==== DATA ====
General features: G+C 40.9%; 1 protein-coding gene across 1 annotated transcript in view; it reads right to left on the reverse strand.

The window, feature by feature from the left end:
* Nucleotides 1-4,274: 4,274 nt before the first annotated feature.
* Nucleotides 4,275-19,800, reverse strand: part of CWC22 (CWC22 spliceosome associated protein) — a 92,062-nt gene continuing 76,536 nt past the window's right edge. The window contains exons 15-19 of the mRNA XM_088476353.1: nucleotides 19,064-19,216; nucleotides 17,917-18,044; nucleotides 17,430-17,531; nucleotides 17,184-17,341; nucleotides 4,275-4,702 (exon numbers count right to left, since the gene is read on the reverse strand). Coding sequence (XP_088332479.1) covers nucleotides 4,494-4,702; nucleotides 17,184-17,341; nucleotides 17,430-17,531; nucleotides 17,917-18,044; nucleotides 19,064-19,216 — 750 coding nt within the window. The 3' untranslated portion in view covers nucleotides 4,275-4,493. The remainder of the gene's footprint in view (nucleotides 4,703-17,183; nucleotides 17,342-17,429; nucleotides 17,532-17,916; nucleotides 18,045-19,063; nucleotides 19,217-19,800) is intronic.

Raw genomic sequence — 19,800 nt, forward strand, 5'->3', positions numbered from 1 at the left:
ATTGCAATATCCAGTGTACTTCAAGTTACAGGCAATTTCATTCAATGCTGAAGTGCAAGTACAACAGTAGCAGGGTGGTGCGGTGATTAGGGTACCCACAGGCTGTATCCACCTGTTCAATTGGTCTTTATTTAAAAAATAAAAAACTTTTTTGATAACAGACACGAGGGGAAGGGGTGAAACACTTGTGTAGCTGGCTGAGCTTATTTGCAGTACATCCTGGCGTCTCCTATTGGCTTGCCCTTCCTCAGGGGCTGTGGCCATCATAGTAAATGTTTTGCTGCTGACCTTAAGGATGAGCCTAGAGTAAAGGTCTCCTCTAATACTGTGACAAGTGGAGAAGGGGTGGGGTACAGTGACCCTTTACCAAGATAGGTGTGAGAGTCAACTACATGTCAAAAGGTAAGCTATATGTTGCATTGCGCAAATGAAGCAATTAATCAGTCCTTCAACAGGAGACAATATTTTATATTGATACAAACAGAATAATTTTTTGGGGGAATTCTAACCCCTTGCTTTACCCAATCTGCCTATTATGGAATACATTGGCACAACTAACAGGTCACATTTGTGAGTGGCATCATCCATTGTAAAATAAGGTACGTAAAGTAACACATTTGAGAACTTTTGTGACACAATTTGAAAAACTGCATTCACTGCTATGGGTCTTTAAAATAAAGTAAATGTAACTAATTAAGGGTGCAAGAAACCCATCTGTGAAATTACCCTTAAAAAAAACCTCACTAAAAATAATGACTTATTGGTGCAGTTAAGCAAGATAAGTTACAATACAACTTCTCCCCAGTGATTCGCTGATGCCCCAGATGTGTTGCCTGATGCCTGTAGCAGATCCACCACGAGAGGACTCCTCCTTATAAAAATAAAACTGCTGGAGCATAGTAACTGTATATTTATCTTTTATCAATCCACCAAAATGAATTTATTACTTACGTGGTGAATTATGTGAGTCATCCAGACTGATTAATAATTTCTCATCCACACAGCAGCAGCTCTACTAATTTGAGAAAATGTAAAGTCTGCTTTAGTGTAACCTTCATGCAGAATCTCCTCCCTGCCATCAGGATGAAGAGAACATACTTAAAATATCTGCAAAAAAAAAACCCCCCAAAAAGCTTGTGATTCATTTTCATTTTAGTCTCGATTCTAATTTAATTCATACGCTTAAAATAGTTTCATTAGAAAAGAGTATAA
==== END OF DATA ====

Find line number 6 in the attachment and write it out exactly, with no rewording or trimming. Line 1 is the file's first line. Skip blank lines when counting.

ATTGCAATATCCAGTGTACTTCAAGTTACAGGCAATTTCATTCAATGCTGAAGTGCAAGTACAACAGTAGCAGGGTGGTGCGGTGATTAGGGTACCCACAGGCTGTATCCACCTGTTCAATTGGTCTTTATTTAAAAAATAAAAAACTTTTTTGATAACAGACACGAGGGGAAGGGGTGAAACACTTGTGTAGCTGGCTGAGCTTATTTGCAGTACATCCTGGCGTCTCCTATTGGCTTGCCCTTCCTCAGGGGCTGTGGCCATCATAGTAAATGTTTTGCTGCTGACCTTAAGGATGAGCCTAGAGTAAAGGTCTCCTCTAATACTGTGACAAGTGGAGAAGGGGTGGGGTACAGTGACCCTTTACCAAGATAGGTGTGAGAGTCAACTACATGTCAAAAGGTAAGCTATATGTTGCATTGCGCAAATGAAGCAATTAATCAGTCCTTCAACAGGAGACAATATTTTATATTGATACAAACAGAATAATTTTTTGGGGGAATTCTAACCCCTTGCTTTACCCAATCTGCCTATTATGGAATACATTGGCACAACTAACAGGTCACATTTGTGAGTGGCATCATCCATTGTAAAATAAGGTACGTAAAGTAACACATTTGAGAACTTTTGTGACACAATTTGAAAAACTGCATTCACTGCTATGGGTCTTTAAAATAAAGTAAATGTAACTAATTAAGGGTGCAAGAAACCCATCTGTGAAATTACCCTTAAAAAAAACCTCACTAAAAATAATGACTTATTGGTGCAGTTAAGCAAGATAAGTTACAATACAACTTCTCCCCAGTGATTCGCTGATGCCCCAGATGTGTTGCCTGATGCCTGTAGCAGATCCACCACGAGAGGACTCCTCCTTATAAAAATAAAACTGCTGGAGCATAGTAACTGTATATTTATCTTTTATCAATCCACCAAAATGAATTTATTACTTACGTGGTGAATTATGTGAGTCATCCAGACTGATTAATAATTTCTCATCCACACAGCAGCAGCTCTACTAATTTGAGAAAATGTAAAGTCTGCTTTAGTGTAACCTTCATGCAGAATCTCCTCCCTGCCATCAGGATGAAGAGAACATACTTAAAATATCTGCAAAAAAAAAACCCCCCAAAAAGCTTGTGATTCATTTTCATTTTAGTCTCGATTCTAATTTAATTCATACGCTTAAAATAGTTTCATTAGAAAAGAGTATAA